Conferencia: Digital Demography, Human-Mosquito Interactions, and the Socio-Ecological Context of Vector-Borne Disease

Publicado el 29.Mayo.2019 por IECA y archivado en Estadística
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El próximo miércoles 5 junio de 2019 se celebrará, de 12.00 a 13.30 horas en el salón de actos de nuestra sede, la conferencia denominada Digital Demography, Human-Mosquito Interactions, and the Socio-Ecological Context of Vector-Borne Disease a cargo de John Palmer, profesor titular en el Departamento de Ciencias Políticas y Sociales de la Universidad Pompeu Fabra.

Conferencia Digital Demography, Human-Mosquito Interactions, and the Socio-Ecological Context of Vector-Borne Disease

La conferencia es de acceso libre previa inscripción en el siguiente formulario.

Summary:

In this talk I will explain how digital demography is transforming vector-borne disease research. Digital traces and active mobile positioning methods are improving our understanding of human spatial behavior, offering important glimpses into the mobility patterns and human-mosquito biting networks that shape disease dynamics. Networked citizen science makes it possible for ordinary people to identify and report disease-vector mosquitoes wherever they encounter them, and for researchers to quickly validate these reports, adjust for sampling bias, and build high-resolution models of mosquito populations and human-mosquito interaction. In all of this, digital demography is bringing a much needed social science perspective and helping to illuminate the socio-ecological context of vector-borne disease. Drawing on my work in this area, I will discuss these developments and the exciting directions in which I see digital demography headed.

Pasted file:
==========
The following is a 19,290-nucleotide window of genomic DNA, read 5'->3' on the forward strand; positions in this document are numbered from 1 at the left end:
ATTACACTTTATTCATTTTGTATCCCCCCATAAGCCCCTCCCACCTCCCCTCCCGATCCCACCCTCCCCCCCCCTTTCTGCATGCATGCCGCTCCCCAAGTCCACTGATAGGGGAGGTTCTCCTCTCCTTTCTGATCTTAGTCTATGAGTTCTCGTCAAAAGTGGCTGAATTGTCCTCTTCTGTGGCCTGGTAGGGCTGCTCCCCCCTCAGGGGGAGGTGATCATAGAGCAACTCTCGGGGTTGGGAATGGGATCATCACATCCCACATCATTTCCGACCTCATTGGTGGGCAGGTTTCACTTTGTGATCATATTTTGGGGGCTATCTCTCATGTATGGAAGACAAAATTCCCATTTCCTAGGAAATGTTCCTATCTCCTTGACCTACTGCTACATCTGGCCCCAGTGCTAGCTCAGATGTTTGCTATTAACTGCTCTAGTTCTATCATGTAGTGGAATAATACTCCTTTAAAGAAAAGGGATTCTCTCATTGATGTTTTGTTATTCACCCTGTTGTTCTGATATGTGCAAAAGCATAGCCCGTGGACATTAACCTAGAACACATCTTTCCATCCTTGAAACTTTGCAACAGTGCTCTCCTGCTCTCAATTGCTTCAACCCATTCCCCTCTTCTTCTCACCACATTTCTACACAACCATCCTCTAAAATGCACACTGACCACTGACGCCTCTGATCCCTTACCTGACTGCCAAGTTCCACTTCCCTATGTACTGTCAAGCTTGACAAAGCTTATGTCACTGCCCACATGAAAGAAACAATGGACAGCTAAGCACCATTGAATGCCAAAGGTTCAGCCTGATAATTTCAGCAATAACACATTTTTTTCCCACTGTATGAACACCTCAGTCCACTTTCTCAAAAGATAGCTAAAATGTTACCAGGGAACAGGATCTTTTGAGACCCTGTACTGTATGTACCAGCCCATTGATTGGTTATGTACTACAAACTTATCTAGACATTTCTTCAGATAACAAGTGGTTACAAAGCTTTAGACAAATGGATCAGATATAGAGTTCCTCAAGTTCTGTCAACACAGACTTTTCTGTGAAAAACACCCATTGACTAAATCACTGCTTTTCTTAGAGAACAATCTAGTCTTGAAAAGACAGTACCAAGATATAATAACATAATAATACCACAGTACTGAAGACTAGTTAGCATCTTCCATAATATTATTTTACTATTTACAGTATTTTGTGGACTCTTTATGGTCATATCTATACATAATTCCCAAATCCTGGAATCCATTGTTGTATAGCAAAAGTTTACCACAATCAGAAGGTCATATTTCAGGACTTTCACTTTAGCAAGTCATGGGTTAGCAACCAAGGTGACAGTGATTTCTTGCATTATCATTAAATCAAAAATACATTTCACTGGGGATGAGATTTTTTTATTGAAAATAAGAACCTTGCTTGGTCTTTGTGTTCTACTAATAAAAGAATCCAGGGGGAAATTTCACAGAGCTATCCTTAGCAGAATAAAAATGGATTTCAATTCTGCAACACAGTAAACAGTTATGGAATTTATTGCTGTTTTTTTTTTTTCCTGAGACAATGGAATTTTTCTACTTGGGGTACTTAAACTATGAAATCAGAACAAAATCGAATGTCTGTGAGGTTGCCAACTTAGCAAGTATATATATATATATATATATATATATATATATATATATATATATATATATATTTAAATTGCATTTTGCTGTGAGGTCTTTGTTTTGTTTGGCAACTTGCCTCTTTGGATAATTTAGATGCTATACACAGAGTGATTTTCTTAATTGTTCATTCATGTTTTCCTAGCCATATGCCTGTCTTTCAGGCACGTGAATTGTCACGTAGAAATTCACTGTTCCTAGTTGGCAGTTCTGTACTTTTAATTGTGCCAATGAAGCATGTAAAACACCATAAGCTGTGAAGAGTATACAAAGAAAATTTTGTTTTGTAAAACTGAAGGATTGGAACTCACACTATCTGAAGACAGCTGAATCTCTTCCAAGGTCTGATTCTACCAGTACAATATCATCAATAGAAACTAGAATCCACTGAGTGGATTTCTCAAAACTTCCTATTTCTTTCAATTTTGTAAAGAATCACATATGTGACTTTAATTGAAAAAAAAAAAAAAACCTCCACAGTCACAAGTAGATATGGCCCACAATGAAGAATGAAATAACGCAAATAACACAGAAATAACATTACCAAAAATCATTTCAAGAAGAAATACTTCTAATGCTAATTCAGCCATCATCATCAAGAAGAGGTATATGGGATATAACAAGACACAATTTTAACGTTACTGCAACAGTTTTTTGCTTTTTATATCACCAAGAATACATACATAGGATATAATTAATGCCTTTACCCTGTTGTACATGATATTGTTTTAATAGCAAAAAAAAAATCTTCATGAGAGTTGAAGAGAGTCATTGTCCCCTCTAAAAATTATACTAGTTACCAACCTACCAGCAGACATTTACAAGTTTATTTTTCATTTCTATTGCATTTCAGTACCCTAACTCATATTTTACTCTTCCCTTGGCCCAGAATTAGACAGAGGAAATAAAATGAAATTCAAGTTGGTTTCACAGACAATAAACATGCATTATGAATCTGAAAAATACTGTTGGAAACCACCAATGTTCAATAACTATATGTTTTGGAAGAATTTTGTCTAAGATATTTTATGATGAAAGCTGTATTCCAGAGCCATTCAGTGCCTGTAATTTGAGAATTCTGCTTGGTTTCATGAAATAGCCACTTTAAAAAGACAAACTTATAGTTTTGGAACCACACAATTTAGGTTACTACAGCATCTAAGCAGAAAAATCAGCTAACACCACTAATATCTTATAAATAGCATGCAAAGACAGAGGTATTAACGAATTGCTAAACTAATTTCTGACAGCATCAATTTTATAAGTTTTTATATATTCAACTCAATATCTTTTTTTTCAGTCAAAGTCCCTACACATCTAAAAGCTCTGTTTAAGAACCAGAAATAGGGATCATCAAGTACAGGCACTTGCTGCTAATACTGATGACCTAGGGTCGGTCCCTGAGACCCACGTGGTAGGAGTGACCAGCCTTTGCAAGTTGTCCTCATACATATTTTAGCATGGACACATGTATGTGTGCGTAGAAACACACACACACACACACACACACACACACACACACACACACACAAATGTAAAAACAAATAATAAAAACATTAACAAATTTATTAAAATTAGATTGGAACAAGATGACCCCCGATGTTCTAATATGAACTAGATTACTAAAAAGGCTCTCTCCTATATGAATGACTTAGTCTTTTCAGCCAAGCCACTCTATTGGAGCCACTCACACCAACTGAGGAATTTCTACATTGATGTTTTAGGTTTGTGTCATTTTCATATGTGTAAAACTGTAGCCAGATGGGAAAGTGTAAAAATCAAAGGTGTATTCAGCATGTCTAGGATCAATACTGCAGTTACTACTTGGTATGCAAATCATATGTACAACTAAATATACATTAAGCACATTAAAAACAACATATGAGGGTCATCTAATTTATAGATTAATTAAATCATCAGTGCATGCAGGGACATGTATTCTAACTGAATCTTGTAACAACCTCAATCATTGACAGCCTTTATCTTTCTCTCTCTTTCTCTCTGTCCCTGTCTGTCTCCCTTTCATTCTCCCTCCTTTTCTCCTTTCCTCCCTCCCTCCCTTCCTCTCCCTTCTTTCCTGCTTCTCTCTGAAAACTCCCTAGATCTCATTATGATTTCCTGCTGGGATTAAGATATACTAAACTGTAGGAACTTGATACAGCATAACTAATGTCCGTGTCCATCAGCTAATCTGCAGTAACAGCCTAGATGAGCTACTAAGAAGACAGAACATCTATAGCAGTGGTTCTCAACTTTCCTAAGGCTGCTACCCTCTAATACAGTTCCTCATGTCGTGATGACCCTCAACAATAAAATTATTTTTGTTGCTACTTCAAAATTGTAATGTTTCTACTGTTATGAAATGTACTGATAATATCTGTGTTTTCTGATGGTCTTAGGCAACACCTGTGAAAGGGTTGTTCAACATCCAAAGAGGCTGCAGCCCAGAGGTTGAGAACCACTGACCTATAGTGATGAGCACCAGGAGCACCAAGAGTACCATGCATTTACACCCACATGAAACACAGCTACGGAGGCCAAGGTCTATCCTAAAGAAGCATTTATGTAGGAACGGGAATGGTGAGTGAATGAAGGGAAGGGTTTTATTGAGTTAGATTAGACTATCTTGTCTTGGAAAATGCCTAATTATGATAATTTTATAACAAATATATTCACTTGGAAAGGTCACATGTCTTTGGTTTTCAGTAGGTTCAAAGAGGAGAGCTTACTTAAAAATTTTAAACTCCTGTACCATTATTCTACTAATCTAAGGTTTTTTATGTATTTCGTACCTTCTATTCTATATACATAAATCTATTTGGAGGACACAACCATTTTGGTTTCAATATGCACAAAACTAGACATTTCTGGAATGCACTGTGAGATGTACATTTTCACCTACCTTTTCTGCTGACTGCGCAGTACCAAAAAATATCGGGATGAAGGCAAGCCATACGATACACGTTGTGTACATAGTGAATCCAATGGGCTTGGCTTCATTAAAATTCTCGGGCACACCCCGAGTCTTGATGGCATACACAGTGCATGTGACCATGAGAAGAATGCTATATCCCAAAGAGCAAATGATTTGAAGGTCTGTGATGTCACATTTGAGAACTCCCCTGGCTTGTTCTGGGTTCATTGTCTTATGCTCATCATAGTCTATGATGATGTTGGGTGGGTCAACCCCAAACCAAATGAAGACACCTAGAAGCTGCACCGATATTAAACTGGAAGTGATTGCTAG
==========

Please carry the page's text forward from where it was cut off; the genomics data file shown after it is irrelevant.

Biography:

John Palmer is a tenure-track professor in the Department of Political and Social Sciences at Pompeu Fabra University, where he is a member of the Sociodemography Research Group (DemoSoc). His research connects human spatial behavior, social inequality, and disease ecology. He has developed methods for collecting and analyzing human trajectories and activity-spaces, and for harnessing citizen science in the public health context.

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